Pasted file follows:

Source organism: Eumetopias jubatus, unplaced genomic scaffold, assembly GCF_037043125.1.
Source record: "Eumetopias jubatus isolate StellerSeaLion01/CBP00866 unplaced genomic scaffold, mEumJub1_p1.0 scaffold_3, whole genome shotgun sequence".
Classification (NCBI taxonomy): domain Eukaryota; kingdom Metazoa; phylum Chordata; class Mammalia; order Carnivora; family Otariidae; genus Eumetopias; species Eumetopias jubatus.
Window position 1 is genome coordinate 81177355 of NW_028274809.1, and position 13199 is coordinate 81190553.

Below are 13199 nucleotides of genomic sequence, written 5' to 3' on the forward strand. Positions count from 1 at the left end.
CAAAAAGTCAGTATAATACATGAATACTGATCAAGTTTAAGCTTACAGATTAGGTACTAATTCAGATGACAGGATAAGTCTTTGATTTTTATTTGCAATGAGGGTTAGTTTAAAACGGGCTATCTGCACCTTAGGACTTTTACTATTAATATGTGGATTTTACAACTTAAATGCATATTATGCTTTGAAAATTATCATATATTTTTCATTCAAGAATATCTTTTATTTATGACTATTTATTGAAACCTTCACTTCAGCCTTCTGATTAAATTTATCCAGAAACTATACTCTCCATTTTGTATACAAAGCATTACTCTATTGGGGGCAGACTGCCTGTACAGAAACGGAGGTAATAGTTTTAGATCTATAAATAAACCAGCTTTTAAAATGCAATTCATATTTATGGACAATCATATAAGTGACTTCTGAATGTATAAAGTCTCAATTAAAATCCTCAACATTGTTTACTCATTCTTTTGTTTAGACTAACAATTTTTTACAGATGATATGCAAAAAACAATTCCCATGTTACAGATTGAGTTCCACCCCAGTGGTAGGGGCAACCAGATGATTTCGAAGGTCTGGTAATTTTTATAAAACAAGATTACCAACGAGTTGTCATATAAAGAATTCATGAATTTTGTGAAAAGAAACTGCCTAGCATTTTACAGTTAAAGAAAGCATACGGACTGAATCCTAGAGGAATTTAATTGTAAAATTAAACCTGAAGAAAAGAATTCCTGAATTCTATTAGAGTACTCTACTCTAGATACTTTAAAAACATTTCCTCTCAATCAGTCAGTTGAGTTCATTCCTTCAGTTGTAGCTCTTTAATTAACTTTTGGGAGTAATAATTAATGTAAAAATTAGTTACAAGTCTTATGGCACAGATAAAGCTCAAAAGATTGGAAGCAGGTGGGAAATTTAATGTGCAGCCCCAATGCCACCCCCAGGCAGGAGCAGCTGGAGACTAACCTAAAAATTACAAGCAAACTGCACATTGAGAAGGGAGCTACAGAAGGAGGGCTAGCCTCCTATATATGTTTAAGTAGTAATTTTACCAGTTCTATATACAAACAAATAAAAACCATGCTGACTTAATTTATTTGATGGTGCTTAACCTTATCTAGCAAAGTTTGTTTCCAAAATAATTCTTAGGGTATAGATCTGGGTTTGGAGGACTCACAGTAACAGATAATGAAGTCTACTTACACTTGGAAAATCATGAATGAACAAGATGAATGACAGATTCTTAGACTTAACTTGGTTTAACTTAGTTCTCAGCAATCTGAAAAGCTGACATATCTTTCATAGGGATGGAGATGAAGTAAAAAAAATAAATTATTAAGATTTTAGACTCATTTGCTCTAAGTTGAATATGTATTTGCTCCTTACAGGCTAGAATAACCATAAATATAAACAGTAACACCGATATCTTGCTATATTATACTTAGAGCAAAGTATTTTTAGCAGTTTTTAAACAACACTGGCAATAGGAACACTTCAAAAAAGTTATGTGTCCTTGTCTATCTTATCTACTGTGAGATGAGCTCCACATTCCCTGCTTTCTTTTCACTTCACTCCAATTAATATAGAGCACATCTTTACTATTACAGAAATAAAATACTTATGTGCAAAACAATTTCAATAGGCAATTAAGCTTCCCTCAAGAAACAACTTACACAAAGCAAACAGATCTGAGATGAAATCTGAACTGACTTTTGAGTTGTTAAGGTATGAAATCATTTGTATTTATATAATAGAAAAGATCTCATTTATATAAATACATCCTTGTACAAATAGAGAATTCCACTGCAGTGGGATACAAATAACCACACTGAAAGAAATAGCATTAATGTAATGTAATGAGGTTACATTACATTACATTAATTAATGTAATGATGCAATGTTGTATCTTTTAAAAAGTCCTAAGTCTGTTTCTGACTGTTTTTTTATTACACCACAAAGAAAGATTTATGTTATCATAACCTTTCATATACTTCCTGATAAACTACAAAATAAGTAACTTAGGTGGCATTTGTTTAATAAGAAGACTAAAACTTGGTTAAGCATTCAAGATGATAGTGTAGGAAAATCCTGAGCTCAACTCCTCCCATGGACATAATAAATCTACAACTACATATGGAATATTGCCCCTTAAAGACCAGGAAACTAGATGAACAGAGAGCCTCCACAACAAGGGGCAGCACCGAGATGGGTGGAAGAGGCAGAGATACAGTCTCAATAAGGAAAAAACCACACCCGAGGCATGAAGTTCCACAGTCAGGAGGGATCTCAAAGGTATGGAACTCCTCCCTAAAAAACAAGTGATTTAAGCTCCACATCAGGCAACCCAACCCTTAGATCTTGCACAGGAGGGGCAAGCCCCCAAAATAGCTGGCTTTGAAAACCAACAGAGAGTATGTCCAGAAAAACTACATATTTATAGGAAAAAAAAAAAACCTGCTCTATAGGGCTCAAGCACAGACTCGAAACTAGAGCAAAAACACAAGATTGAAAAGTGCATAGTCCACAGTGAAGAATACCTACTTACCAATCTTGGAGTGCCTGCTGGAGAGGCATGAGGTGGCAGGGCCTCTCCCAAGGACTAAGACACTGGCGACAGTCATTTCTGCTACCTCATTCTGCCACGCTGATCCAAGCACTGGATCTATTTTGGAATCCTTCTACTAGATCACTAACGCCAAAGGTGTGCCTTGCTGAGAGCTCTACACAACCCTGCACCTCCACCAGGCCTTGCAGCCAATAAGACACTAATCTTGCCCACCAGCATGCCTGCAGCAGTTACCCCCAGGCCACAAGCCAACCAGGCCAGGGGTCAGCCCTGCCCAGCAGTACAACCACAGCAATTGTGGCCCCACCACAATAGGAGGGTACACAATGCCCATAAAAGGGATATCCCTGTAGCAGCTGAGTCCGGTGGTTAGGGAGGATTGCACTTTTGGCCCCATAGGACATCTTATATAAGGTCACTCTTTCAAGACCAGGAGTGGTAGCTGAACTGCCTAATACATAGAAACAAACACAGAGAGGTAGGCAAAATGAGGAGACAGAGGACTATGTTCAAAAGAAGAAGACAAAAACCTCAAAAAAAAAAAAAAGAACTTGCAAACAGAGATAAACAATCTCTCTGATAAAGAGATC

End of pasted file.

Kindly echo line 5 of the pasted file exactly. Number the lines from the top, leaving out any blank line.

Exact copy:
Below are 13199 nucleotides of genomic sequence, written 5' to 3' on the forward strand. Positions count from 1 at the left end.